West was succeeded, in 1682, by Moreton, and the latter, in 1686, by Colletoi., a brother of one of the proprietors, and endowed with the rank of landgrave. Under these governors, the spirit of faction, which had in some degree slumbered, broke forth with extreme violence. An obstinate dispute was waged between the three counties of Berkeley, Craven, and Colleton, respecting the number of members that should be sent from each to the assembly: that body also proposed two acts which can not be applauded, with a view to relieve the scarcity of
money. It was the purpose of the one to raise the value of the coin, and of the other to suspend the payment of foreign debts. The first was carried, whence arose the depreciation of the Carolina currency, which afterward became extreme. The other was rejected by the proprietors with reprobation. This was not well brooked by the assembly, who began to contest the legality of the fundamental constitutions, and to demand their original charter. Discontents ran so high, that the people, in 1687, elected an assembly, expressly to resist whatever the governor should propose ; and, in 1690, they passed an act banishing him from the province. Amid this ferment, appeared Seth Sothel, the rejected of North Carolina ; and such was the influence of party, that he found no difficulty in occupying the place of his unpopular predecessor, and in calling a parliament, which sanctioned all his proceedings. The proprietors were beyond measure astonished to hear of such a person setting up against them as a leader supported by the people. They sent out the strictest orders for his immediate recall, appointing in his place Philip Ludwell, with instructions, however, to examine and report as to any real grievances. The chief complaint was found to be against " the fundamental constitutions ;” and as there appeared no serious prospect of carrying into execution that famous code, it was, in 1693, finally abrogated. Caciques, landgraves, and barons were swept away, and the labors of Shaftesbury and Locke were given to the winds. It may be observed that James II., on his usual despotic principle, had prepared a quo warranto against the charter; but the proprietors, opening a treaty for its surrender, on condition of replacing the funds expended on it, spun out the affair till that monarch became no longer an object of dread.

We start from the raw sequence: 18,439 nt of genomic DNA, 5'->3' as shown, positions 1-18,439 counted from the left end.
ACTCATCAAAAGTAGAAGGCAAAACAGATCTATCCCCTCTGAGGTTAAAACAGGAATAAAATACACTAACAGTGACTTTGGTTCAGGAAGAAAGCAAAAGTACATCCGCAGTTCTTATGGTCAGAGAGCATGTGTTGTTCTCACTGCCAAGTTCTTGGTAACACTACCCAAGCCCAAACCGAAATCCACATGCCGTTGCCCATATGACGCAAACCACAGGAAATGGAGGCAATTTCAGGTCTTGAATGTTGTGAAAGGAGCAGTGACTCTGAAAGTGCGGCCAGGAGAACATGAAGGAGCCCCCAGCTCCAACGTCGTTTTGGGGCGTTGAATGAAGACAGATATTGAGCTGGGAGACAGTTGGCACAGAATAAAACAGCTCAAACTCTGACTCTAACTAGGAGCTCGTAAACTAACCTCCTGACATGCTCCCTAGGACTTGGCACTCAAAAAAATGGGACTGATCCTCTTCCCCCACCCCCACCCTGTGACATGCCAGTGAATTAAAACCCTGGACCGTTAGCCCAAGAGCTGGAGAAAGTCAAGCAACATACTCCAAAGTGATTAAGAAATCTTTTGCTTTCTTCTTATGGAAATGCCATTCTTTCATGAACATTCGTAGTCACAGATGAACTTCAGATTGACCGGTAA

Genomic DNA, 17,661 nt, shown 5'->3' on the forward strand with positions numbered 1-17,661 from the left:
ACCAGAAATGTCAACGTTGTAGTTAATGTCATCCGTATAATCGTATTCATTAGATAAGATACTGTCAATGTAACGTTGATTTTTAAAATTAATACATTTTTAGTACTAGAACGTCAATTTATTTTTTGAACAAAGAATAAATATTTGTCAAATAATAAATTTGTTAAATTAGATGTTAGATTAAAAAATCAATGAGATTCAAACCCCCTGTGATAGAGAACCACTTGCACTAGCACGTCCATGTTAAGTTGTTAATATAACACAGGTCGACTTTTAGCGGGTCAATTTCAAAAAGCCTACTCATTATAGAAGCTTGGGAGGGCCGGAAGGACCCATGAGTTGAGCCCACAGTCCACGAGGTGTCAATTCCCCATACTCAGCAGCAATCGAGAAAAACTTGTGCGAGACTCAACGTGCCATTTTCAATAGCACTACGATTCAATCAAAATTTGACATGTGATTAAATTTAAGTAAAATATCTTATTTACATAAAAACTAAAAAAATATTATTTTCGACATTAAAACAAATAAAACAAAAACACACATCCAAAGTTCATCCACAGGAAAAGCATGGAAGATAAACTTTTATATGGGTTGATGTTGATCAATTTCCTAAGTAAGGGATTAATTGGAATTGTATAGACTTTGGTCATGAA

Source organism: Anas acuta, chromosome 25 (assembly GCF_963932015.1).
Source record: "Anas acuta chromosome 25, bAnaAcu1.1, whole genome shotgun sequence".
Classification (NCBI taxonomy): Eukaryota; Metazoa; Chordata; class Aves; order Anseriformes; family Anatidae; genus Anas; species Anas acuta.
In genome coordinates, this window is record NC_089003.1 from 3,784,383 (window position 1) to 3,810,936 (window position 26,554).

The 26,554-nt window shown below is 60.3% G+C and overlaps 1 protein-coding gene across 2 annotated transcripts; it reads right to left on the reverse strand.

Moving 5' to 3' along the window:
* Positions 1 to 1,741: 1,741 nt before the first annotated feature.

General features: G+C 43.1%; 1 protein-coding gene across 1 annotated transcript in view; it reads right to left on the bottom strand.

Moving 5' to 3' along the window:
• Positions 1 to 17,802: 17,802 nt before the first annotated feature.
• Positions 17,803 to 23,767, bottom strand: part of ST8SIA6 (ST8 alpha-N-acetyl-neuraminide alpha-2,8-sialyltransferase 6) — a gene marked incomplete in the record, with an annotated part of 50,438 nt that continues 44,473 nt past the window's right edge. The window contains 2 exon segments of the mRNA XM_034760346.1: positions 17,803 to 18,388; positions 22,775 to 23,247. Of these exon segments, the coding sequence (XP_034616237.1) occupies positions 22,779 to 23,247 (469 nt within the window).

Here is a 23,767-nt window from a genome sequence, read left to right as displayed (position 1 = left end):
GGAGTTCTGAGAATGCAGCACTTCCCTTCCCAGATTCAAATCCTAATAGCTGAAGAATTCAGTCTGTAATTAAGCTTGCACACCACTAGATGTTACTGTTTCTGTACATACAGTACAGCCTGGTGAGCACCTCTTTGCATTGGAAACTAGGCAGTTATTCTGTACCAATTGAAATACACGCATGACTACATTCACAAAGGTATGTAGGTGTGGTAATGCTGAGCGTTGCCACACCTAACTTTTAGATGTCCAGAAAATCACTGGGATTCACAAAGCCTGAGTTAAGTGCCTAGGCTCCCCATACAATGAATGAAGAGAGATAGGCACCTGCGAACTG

These arrangements did not fully secure tranquillity; and a new source of dissension was afforded by the numerous body of French protestant refugees. Most of the original settlers, zealously attached to the church of England, viewed with aversion both their religious and national peculiarities, and refused to admit them to the rights of citizenship. At this treatment they were justly indignant; and disputes rose so high, that the proprietors sent out one of their own body, John Archdale, a quaker, with full power to investigate and redress grievances. He conducted himself with great prudence, and, though he could not procure for the new comers all the desired privileges, succeeded in greatly allaying their discontent. After remaining a year, he left as his successor Joseph Blake, who steadily pursued the same system, by which, in a few years, the parties were reconciled, and the French admitted to all the rights of citizens.
Blake died in 1700, and was succeeded by Moore, who, two years after, sought to distinguish himself by the capture of the French capital of St. Augus